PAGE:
Hello to all who share our love for the precious breed, Border Terriers.
After recently adopting a couple of senior rescues, it was suggested I write a little something about adopting seniors. so here goes;
Our first Border Terrier, Fritzi, was a senior (not a rescue) that we adopted at the age of 10. What a wonderful introduction to the world of BT's he was. The little guy had shifted homes four times before he came to us to live out his senior years. He was such a great little friend, face as cute as a teddy bear, playful, loving, well behaved, we couldn't have asked for better. Unfortunately, the day came all too soon (but then when isn't it
"too soon") when we had to face the agonizing reality of having him put to sleep due to health issues. I can safely say it was one of the most heartbreaking things I've ever had to do. It doesn't matter how much you know it's the kindest thing you can do for your faithful friend, it still hurts, as it still does as I write about it now. But even so, I know the joy and relaxation he brought into our lives far outweighs the pain of his passing.
After Fritzi's passing, it quickly became obvious we could not live without having a Border Terrier in our lives. Our home seemed lifeless and empty without him and missing him was all we could think about.
We started searching the internet and learned of a pair of senior Border rescues that needed a home. We were skittish of the thought of adopting seniors (again) thinking that could have us too close to having to make that dreadful decision again. At the same time though, I knew, since they were seniors, and learning that rescue required they stay together, it would be difficult to find a home for them. Most people want younger dogs (like we originally did), or may only want one dog, so these two older BTs had two strikes against them in finding a home. Knowing that, I felt sorry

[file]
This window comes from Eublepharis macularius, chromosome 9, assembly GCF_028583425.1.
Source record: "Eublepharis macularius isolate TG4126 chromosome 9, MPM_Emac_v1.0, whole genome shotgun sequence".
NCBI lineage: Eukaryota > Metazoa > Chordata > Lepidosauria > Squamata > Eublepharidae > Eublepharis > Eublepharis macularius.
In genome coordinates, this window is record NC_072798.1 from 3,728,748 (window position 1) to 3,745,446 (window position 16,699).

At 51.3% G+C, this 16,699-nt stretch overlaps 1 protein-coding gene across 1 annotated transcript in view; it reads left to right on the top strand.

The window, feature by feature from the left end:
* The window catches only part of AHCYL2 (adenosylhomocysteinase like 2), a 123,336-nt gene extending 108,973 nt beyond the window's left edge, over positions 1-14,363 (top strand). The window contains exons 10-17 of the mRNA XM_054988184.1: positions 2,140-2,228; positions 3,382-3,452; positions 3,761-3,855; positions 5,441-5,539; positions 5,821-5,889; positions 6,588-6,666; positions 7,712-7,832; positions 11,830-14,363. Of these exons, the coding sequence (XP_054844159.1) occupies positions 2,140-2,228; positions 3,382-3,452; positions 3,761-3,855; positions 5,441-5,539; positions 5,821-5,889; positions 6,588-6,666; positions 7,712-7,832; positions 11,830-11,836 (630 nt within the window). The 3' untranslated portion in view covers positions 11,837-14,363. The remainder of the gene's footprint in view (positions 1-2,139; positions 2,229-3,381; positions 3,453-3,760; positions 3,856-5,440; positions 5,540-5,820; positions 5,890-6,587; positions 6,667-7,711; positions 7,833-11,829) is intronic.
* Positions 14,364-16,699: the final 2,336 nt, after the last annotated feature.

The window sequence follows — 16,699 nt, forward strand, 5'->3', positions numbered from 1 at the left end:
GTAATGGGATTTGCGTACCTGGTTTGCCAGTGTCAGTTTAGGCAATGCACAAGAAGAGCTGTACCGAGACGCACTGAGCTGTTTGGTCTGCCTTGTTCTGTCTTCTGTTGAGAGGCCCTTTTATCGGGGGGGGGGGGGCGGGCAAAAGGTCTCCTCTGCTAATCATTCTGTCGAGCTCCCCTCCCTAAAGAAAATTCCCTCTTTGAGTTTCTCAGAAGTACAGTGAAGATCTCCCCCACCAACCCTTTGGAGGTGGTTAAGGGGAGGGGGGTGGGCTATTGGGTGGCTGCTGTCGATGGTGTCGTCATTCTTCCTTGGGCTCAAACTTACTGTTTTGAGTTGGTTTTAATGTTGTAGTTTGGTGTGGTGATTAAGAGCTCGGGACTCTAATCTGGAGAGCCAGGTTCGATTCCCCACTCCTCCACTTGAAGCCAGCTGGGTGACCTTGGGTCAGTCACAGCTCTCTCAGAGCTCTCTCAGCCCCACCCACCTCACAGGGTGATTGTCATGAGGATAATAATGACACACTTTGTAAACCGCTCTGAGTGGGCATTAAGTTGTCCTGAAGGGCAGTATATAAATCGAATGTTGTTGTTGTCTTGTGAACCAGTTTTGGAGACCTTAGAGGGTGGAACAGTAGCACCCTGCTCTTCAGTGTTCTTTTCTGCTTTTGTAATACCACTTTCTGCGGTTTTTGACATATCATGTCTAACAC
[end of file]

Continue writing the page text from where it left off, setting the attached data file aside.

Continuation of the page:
for them. I kept checking the rescue page for about a week, hoping to see "adopted" under their picture. What I didn't know at that point, is that
they'd already been in a foster home for about six months, otherwise, I don't think I would have waited that long. So Kathy (my other half) and I
made the decision, we wanted to give them a "forever home" and contacted the foster "parents".
On the rescue page, it says sometimes the best home is not always a local one, which was the case in this situation. They were in Virginia, we
live in Upstate New York, about 10 hours driving time difference. My work schedule at the time wouldn't permit me to run down and pick them up, so one of the foster parents brought them to meet us in Pennsylvania, taking 7 hours of the trip so we could get them sooner. If Betsy and Cindy read this, I hope they know how much we appreciate all they did, the transporting and info, etc. - everything).
When we met up in PA, that was our first time "meeting" Mac & Zipper, and it was "love at first sight", such a cute pair (but then aren't they
all). They were so good, came right up to us as if they knew.....and after a while, when it came time for all of us to get on the road for home, they got right into their carriers for us, no problem.